I've had very good luck with DPMS. They make accurate barrels, and are usually a reasonably reliable gun. I use to have one of their 16" M4 clones and never had one malfunction with it over a couple K rounds before I sold it. I loaned it to a friend who used it in a Louis Awerbuck class. He told me it ran perfectly for him.

That all said they aren't always perfect. I know one that broke a locking lug on a new gun (it was a parts built gun, but I think the bolt was DPMS). Their quality control seems a little hit and miss sometimes. The bolt to carrier fit on the 16" I use to own was sloppy, but it still worked 100%, and also shot 1" groups at 100 yards when I used the right ammo and I did my part. If you want to feel more confident in your gun it isn't all that expensive to slip a BCM bolt in it. If you really want to splurge you can get a JP High Performance bolt. Keep the DPMS parts for spares. Since nearly all failures revolve around those parts, and the receivers themselves are good forgings, you should be gtg and have a rifle you can depend on.

Most, not all, of my current guns are Bushmasters. They are all wonderful and I have no troubles with them. On two 'working' Bushies I installed the JP HP bolts, just for insurance. Never had trouble with Bushy bolts, but the JPs are a step up in quality and give some piece of mind.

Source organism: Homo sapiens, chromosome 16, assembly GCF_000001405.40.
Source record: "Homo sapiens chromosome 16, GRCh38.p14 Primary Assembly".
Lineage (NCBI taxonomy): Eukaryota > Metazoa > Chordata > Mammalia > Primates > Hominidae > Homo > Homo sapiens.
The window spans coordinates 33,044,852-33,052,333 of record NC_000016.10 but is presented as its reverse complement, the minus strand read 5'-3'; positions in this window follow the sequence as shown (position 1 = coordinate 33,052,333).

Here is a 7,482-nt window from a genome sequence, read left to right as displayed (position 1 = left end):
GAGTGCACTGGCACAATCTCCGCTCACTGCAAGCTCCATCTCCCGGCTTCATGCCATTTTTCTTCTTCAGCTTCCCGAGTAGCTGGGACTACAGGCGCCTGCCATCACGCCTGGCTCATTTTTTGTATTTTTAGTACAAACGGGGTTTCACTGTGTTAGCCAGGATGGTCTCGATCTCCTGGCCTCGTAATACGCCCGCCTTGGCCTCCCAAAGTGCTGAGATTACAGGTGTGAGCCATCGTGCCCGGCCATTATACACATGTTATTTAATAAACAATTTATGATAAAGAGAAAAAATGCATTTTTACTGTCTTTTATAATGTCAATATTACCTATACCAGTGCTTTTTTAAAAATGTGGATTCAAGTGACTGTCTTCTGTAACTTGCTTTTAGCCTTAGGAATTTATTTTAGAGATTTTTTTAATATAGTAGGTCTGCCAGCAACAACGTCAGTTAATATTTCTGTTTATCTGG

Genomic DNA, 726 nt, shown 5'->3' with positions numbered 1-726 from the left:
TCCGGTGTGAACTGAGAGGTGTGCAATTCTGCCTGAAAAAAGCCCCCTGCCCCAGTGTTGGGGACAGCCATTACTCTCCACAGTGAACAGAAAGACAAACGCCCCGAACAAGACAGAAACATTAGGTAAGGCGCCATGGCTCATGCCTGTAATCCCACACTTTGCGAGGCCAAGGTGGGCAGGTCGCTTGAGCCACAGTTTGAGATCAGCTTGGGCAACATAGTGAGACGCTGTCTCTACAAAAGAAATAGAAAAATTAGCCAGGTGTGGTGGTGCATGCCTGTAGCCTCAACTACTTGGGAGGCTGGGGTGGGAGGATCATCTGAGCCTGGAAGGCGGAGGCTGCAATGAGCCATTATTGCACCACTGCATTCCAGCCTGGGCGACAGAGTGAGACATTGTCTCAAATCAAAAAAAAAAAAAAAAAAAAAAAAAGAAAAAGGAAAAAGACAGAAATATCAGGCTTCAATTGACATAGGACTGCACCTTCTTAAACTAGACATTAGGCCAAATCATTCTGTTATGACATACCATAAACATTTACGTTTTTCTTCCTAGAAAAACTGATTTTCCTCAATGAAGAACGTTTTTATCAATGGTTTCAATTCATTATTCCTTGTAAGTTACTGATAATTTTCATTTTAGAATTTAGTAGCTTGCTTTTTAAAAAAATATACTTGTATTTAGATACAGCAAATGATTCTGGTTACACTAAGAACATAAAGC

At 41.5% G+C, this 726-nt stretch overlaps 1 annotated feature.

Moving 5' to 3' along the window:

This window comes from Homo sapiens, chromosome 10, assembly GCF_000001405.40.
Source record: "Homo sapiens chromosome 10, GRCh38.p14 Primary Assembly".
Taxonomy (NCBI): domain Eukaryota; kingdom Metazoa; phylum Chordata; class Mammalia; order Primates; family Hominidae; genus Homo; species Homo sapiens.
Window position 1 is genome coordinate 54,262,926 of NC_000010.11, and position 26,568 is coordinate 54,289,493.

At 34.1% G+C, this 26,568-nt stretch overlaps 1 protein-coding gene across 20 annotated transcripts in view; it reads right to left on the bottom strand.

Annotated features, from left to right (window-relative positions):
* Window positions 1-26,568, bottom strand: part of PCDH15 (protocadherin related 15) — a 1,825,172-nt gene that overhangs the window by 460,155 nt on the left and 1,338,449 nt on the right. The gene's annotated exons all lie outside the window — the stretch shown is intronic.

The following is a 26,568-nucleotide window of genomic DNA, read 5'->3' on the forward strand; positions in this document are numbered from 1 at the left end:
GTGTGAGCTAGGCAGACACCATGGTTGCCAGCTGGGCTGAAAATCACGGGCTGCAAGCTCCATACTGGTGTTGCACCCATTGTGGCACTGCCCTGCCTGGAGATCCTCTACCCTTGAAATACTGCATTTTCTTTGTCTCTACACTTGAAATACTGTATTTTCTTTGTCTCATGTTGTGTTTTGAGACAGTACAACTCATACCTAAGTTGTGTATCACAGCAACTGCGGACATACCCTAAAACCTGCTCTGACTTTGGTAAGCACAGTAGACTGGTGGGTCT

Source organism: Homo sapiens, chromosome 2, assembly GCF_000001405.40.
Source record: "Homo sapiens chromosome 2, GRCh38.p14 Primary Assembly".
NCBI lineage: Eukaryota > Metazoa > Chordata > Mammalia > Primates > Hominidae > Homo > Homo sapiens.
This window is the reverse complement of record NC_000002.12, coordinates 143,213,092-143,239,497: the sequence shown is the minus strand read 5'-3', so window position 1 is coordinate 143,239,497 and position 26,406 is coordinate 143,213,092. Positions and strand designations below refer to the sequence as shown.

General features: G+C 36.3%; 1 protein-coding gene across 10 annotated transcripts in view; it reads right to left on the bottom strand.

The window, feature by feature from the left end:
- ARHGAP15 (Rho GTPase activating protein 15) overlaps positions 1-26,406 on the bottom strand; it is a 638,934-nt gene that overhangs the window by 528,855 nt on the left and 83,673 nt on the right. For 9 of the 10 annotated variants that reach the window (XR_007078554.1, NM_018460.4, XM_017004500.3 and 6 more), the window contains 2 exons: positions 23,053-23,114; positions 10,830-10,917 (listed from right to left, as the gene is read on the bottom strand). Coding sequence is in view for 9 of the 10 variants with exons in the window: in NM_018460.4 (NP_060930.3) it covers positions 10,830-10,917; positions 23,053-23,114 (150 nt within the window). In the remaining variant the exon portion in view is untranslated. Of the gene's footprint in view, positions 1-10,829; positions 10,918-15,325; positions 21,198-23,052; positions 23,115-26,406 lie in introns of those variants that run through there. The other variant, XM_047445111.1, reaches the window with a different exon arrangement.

Shoot what you've got and have fun with it! :)

For starters tactical shooters like USMC03 shoot thousands of rounds more a year than three gun shooters and if you notice tactical shooters hate DPMS. Ask Pat Rogers and Larry Vickers about how many DPMS guns have made it through a week long carbine class. Pretty much none.

Three gun shooters on the other hand usually customize their guns so they will run the way the want. So you are not talking about stock DPMS guns anyway. Secondly three gun matches are not that hard on guns as opposed to say a carbine course. Having done both several times I can say training is way harder on guns due to much higher round counts than three gun matches. Basically using the rational that three gun shooters use DPMS so it must be good is flawed. When I talk to fellow three gun shooters who do use DPMS they say they bought them because DPMS puts money into the sport. Basically they are being paid off to shoot DPMS. I wish DPMS would take the money they put into the sport and make better rifles.
I want a gun that works and works well not one I have to fix up just to get it to run. Nor do I care about which companies provide money to the shooting sports when it comes time to buy a defensive firearm. I am a DPMS hater with about 20 good reasons.